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So you've decided to get engaged. Congrats! But while planning for your wedding, you should be aware of some the legal issues surrounding your engagement.
For example, what happens to that expensive ring if the wedding gets called off? A New York man recently found out the hard way when a judge ruled his ex-girlfriend (whom he claimed was his ex-fiancee) could keep the $10,000 ring he bought her, even though the couple had split.
What are some legal issues soon-to-be married couples need to know about? Here are 10:
- Engagement ring laws. In most states, an engagement ring is considered a conditional gift, meaning that if the condition of the gift -- getting married -- doesn't occur, the giver of the ring can revoke the gift and get the ring back.
- Is it really an "engagement" ring? In situations where the purpose of a ring given as a gift may not be completely clear, a court may find that the ring is not a conditional gift, but rather an outright gift. In the recent New York case, the woman who'd received the $10,000 ring successfully argued that it was not given as part of a marriage proposal, but rather in recognition of her "being a great woman" and a good mother.
- Moving in together. If you and your significant other are planning on living together before being legally married, you might want to consider a cohabitation agreement -- a legal document memorializing the agreed-upon terms of your living arrangement. This can cover individual responsibility for household expenses or the division of property in the event of separation or the death of one of the cohabitants.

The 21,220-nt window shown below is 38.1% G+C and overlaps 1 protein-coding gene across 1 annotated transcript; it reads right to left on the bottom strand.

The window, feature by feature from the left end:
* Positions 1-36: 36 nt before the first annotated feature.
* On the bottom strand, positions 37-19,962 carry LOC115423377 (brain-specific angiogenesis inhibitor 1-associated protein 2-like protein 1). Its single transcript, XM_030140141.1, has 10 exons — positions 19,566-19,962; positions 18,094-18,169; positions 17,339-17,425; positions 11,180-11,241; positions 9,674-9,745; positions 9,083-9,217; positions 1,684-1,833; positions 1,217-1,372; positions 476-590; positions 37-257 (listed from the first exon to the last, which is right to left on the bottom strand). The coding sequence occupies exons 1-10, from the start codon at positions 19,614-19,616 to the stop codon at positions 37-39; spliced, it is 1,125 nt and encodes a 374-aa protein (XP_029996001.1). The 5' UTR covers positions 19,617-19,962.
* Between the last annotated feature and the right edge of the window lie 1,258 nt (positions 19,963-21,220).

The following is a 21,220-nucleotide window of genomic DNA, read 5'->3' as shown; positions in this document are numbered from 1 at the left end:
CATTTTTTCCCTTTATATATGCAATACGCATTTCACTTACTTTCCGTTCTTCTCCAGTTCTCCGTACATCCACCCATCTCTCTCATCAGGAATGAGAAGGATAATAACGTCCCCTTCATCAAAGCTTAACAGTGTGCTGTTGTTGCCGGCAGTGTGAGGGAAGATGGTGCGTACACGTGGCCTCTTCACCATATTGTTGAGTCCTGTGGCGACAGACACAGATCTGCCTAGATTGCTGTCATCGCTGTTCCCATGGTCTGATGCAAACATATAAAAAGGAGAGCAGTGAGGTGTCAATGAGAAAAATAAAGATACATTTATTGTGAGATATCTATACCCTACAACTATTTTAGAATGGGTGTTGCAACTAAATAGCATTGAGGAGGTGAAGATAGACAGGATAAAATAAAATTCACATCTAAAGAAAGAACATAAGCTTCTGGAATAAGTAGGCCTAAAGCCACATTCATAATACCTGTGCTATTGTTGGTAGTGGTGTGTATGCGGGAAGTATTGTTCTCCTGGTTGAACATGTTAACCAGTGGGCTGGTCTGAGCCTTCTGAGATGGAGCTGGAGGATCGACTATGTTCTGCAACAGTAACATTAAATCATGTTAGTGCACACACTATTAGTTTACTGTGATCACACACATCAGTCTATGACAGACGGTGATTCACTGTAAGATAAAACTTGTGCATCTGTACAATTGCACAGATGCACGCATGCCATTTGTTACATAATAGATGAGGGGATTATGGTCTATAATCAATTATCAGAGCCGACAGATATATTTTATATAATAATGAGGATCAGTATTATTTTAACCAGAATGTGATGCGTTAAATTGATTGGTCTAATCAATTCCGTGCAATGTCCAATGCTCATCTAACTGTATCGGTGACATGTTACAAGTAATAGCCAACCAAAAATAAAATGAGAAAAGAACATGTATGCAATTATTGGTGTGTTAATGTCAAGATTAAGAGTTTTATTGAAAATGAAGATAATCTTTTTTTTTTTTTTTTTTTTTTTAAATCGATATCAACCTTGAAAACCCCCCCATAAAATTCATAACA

- Rules regarding marital property. Your property is all yours until the day you get married. After that, income or property you acquire may belong to both you and your spouse as marital or community property.
- Division of property upon divorce may vary by state. Although no one wants to consider the possibility of divorce before even being officially married, it is a good idea to know the laws in your state regarding the default rules of property division upon divorce.
- Consider a prenuptial agreement. You and your future spouse may also agree beforehand about the division of property upon any separation by entering into a prenuptial agreement. If you do, be sure that the agreement is properly executed and that both sides have the opportunity to be represented by their own legal counsel.
- Make sure your officiant is legit. Although many states recognize priests or ministers ordained online, if you are married by one in a state which may not -- like Alabama or Virginia -- your marriage may not be legally recognized.
- Get wedding venue, catering agreements in writing. If your wedding plans include renting a venue, hiring a caterer or employing other paid service providers, be sure to get your agreements in writing. Having a signed contract can help make sure everything goes smoothly and allow you to take action if everything doesn't.
- Potential issues with destination weddings. Planning a destination wedding? Make sure your wedding will be valid in the country in which it is performed and that it will be recognized by your state when you get back home.
- Out-of-state weddings. A marriage performed in any U.S. state will generally be recognized in every other state. However, some states may not recognize same-sex marriages performed in those states that allow them.
Get more legal tips regarding your engagement, your wedding, and beyond at FindLaw's Learn About the Law section on Marriage Law.